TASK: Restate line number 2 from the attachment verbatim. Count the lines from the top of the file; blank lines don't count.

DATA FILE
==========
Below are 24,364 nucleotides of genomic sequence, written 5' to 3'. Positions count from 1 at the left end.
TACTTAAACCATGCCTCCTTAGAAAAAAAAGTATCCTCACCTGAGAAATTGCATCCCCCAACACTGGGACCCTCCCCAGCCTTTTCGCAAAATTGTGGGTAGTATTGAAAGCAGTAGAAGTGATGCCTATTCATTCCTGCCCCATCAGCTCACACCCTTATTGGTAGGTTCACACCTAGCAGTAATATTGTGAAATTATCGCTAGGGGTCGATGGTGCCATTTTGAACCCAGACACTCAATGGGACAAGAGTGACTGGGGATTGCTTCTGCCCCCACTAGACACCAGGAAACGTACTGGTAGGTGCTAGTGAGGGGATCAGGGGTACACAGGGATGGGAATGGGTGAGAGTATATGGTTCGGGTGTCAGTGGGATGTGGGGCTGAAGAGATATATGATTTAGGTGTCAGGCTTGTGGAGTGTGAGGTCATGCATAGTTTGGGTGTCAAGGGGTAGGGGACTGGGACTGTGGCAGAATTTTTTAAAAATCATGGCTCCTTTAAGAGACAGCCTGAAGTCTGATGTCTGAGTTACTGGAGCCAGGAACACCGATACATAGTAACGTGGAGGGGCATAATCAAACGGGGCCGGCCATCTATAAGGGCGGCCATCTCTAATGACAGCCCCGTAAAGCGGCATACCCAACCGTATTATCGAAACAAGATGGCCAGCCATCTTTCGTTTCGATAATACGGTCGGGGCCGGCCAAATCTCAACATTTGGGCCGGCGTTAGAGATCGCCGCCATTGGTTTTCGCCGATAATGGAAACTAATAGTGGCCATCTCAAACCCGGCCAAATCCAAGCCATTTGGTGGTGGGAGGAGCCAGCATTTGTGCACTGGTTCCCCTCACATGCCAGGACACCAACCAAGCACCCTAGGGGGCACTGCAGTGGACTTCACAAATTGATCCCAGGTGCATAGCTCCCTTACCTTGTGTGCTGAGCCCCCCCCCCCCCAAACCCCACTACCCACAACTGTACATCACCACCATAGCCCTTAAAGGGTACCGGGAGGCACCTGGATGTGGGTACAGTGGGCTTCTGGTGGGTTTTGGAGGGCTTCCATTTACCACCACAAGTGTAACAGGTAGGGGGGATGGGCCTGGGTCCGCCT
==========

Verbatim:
TACTTAAACCATGCCTCCTTAGAAAAAAAAGTATCCTCACCTGAGAAATTGCATCCCCCAACACTGGGACCCTCCCCAGCCTTTTCGCAAAATTGTGGGTAGTATTGAAAGCAGTAGAAGTGATGCCTATTCATTCCTGCCCCATCAGCTCACACCCTTATTGGTAGGTTCACACCTAGCAGTAATATTGTGAAATTATCGCTAGGGGTCGATGGTGCCATTTTGAACCCAGACACTCAATGGGACAAGAGTGACTGGGGATTGCTTCTGCCCCCACTAGACACCAGGAAACGTACTGGTAGGTGCTAGTGAGGGGATCAGGGGTACACAGGGATGGGAATGGGTGAGAGTATATGGTTCGGGTGTCAGTGGGATGTGGGGCTGAAGAGATATATGATTTAGGTGTCAGGCTTGTGGAGTGTGAGGTCATGCATAGTTTGGGTGTCAAGGGGTAGGGGACTGGGACTGTGGCAGAATTTTTTAAAAATCATGGCTCCTTTAAGAGACAGCCTGAAGTCTGATGTCTGAGTTACTGGAGCCAGGAACACCGATACATAGTAACGTGGAGGGGCATAATCAAACGGGGCCGGCCATCTATAAGGGCGGCCATCTCTAATGACAGCCCCGTAAAGCGGCATACCCAACCGTATTATCGAAACAAGATGGCCAGCCATCTTTCGTTTCGATAATACGGTCGGGGCCGGCCAAATCTCAACATTTGGGCCGGCGTTAGAGATCGCCGCCATTGGTTTTCGCCGATAATGGAAACTAATAGTGGCCATCTCAAACCCGGCCAAATCCAAGCCATTTGGTGGTGGGAGGAGCCAGCATTTGTGCACTGGTTCCCCTCACATGCCAGGACACCAACCAAGCACCCTAGGGGGCACTGCAGTGGACTTCACAAATTGATCCCAGGTGCATAGCTCCCTTACCTTGTGTGCTGAGCCCCCCCCCCCCCAAACCCCACTACCCACAACTGTACATCACCACCATAGCCCTTAAAGGGTACCGGGAGGCACCTGGATGTGGGTACAGTGGGCTTCTGGTGGGTTTTGGAGGGCTTCCATTTACCACCACAAGTGTAACAGGTAGGGGGGATGGGCCTGGGTCCGCCT